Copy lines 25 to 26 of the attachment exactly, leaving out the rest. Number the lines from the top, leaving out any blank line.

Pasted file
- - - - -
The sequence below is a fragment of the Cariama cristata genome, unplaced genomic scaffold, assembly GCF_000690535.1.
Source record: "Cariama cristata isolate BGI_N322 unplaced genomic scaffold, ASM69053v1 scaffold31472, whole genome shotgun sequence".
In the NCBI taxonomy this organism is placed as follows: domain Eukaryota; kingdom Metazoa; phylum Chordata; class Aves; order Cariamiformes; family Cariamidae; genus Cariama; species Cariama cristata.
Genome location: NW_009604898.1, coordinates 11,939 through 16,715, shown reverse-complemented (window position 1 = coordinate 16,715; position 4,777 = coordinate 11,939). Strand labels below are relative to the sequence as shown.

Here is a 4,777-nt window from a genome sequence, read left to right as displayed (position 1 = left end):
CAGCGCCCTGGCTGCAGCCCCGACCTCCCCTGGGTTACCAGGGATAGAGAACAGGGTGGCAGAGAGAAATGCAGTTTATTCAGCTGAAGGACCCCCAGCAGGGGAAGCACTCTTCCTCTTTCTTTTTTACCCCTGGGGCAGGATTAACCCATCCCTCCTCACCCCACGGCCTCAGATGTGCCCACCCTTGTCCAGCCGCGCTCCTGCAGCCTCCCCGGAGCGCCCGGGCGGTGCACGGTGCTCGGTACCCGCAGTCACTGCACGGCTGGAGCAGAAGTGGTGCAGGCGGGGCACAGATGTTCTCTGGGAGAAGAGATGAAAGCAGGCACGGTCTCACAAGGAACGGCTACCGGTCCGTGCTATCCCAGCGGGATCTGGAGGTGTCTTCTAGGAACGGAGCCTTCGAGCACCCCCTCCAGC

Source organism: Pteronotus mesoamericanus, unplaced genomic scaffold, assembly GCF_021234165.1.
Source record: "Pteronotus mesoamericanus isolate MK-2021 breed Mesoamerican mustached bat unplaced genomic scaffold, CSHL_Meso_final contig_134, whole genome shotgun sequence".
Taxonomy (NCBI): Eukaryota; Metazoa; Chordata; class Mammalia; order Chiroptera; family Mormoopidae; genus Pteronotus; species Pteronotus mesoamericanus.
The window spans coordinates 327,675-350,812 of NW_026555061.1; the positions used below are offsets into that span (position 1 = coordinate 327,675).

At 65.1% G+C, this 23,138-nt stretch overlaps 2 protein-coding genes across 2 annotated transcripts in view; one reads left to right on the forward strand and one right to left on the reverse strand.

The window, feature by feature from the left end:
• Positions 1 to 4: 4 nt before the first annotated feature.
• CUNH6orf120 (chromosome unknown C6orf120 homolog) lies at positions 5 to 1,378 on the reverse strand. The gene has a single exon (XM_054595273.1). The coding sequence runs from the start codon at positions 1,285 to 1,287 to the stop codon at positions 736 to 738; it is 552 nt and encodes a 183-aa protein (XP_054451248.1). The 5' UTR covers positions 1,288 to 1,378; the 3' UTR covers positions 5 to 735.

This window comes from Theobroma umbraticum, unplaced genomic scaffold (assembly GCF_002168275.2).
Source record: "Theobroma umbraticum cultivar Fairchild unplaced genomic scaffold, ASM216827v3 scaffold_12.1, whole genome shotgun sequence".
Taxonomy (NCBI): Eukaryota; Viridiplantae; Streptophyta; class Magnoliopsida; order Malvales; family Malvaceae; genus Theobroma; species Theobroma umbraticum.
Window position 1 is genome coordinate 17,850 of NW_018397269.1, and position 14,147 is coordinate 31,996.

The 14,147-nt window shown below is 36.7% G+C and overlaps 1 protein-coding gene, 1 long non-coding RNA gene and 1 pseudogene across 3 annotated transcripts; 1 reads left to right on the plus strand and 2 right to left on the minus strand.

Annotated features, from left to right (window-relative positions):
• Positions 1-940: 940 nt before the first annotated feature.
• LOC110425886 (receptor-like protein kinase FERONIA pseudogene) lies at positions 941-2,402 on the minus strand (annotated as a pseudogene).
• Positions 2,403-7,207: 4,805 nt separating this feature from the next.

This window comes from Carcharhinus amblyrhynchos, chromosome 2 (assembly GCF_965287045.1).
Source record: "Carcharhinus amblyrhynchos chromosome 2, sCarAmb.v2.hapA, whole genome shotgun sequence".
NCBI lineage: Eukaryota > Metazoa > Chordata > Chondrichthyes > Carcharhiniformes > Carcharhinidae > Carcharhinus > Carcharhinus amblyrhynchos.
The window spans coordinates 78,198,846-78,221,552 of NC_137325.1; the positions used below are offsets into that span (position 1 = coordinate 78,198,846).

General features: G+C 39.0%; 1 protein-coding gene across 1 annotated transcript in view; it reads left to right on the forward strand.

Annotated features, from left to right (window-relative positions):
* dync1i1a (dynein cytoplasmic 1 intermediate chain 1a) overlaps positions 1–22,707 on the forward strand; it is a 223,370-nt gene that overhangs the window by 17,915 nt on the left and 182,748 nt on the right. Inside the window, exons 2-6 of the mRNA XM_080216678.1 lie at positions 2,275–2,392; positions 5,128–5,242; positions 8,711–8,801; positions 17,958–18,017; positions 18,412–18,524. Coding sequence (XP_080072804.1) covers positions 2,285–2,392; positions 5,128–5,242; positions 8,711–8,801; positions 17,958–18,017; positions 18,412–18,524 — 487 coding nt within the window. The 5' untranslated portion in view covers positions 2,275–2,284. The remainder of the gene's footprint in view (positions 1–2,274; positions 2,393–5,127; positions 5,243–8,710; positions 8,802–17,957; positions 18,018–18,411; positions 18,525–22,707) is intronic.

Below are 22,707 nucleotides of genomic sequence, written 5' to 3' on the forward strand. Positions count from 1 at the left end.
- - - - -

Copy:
Source record: "Carcharhinus amblyrhynchos chromosome 2, sCarAmb.v2.hapA, whole genome shotgun sequence".
NCBI lineage: Eukaryota > Metazoa > Chordata > Chondrichthyes > Carcharhiniformes > Carcharhinidae > Carcharhinus > Carcharhinus amblyrhynchos.